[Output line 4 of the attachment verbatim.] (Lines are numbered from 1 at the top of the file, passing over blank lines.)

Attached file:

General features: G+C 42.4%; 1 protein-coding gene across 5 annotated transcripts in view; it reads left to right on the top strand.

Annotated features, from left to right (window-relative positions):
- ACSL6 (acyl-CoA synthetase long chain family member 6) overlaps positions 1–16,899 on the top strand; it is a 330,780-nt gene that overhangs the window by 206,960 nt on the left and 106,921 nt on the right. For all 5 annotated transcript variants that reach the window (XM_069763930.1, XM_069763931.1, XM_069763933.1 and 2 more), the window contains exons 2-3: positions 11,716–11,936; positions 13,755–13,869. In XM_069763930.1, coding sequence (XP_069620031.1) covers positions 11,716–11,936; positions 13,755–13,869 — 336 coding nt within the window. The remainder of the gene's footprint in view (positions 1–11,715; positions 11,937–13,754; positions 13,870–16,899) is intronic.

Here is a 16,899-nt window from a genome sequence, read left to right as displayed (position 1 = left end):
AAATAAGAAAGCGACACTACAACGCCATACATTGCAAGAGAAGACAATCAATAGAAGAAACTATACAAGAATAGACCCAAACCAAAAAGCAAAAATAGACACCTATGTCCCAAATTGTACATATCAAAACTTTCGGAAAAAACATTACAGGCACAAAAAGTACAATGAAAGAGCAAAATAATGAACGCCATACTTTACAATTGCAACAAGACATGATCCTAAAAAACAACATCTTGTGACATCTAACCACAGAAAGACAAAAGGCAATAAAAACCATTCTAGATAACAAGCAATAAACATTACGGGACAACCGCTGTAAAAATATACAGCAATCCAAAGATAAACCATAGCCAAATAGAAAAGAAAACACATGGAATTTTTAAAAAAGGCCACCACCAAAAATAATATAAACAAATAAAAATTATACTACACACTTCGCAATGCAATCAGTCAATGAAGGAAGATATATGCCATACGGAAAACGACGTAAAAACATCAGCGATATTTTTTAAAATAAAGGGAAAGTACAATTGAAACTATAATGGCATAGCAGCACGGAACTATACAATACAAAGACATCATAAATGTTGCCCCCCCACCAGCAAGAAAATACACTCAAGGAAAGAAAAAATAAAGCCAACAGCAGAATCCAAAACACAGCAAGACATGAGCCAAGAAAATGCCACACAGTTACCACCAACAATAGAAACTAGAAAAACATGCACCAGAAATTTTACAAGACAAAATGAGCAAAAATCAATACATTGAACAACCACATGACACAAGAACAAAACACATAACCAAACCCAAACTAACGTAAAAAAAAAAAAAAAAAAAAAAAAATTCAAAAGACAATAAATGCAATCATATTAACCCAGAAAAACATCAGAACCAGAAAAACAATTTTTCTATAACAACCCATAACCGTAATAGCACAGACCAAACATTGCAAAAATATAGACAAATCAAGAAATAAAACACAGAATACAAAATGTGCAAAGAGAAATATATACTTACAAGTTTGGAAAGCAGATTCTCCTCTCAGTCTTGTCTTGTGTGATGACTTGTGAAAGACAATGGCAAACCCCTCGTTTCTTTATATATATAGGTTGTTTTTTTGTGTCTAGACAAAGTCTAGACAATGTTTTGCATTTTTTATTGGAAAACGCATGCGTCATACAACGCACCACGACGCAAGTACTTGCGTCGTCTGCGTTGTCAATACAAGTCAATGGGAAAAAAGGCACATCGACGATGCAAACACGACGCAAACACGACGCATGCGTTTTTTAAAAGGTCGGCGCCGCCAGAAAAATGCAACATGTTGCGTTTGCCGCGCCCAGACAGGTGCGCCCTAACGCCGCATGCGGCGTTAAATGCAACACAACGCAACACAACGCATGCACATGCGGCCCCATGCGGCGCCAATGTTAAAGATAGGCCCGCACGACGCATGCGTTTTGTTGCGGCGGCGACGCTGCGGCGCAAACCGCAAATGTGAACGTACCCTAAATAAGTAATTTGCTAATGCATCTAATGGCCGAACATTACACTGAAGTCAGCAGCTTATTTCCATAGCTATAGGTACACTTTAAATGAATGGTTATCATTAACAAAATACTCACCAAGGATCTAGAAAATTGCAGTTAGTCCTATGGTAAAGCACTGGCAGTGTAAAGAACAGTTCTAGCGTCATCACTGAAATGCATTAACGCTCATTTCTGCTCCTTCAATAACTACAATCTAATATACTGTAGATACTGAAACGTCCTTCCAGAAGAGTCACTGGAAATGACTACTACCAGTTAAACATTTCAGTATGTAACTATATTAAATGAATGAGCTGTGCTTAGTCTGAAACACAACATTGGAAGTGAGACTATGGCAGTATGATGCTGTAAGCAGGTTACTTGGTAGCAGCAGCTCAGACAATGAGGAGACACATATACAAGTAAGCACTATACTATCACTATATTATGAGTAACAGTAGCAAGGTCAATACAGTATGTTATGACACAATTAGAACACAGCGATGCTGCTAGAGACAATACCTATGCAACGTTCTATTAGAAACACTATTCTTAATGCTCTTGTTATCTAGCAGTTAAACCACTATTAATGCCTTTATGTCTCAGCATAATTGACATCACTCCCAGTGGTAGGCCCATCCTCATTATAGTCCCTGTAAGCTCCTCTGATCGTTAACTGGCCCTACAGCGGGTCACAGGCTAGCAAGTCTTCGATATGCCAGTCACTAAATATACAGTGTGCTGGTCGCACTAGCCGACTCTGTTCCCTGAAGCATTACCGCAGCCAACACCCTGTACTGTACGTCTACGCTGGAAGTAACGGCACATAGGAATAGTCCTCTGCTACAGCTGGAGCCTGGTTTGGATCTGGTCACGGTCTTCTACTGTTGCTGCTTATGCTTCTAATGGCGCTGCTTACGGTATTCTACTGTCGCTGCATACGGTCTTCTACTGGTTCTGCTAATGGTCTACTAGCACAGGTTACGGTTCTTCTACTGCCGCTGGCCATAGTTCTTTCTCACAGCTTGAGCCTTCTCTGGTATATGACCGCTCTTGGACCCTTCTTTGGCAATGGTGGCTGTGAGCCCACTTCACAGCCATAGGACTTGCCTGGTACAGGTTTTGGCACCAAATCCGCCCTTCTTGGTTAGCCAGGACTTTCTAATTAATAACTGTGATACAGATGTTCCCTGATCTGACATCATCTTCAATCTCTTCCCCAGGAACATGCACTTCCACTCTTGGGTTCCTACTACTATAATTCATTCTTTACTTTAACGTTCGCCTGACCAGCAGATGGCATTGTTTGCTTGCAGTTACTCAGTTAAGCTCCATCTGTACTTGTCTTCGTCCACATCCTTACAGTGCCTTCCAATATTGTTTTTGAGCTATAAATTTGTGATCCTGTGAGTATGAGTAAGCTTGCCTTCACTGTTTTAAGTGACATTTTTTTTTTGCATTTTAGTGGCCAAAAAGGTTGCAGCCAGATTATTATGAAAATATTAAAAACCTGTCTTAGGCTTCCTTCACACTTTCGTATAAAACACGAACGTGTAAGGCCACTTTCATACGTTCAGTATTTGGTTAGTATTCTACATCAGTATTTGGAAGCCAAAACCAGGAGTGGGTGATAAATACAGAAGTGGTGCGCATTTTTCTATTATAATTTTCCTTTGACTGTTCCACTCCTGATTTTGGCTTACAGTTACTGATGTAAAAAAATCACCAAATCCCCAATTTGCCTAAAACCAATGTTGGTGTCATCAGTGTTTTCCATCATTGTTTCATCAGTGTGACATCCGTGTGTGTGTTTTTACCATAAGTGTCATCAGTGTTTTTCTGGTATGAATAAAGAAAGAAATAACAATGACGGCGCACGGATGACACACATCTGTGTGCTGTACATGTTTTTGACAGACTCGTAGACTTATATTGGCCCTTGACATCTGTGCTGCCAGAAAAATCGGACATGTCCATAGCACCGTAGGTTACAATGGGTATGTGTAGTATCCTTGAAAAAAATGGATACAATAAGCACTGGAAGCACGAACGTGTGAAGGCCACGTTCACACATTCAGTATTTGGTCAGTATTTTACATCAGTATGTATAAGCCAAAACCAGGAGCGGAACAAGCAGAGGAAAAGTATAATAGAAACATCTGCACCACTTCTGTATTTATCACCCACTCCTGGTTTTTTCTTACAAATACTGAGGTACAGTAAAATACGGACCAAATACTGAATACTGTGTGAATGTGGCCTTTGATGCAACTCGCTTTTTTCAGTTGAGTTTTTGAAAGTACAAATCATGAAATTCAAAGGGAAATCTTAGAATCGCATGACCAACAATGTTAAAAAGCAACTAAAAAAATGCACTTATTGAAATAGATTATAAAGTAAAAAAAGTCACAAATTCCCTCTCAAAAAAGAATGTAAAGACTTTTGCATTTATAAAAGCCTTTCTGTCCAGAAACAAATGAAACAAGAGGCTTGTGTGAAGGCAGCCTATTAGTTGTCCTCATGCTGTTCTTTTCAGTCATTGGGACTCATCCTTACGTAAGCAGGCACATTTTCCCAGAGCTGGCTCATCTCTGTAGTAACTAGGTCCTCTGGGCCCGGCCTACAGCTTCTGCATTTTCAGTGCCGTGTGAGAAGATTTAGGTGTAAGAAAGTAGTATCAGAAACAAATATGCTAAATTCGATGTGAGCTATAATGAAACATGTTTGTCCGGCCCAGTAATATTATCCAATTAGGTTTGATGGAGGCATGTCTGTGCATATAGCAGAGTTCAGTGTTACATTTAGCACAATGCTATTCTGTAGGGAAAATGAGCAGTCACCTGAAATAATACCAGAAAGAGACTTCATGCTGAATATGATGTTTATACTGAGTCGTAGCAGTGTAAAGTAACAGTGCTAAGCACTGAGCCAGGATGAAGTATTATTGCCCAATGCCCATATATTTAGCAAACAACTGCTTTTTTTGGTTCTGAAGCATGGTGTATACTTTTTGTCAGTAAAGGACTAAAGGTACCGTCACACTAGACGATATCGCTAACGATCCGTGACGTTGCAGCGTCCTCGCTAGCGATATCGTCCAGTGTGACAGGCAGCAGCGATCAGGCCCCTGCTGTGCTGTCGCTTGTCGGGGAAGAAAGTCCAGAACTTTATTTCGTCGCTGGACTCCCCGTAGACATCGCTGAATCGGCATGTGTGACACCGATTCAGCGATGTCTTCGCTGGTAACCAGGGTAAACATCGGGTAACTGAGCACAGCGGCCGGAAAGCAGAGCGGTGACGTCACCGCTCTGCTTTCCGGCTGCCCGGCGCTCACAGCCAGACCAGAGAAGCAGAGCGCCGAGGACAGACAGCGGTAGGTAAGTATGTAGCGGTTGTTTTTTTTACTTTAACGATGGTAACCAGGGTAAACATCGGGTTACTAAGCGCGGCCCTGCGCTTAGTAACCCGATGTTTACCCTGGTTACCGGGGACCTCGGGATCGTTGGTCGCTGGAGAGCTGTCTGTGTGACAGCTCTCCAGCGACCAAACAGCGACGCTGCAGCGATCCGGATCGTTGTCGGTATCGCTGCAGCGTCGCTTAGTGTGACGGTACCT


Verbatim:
Here is a 16,899-nt window from a genome sequence, read left to right as displayed (position 1 = left end):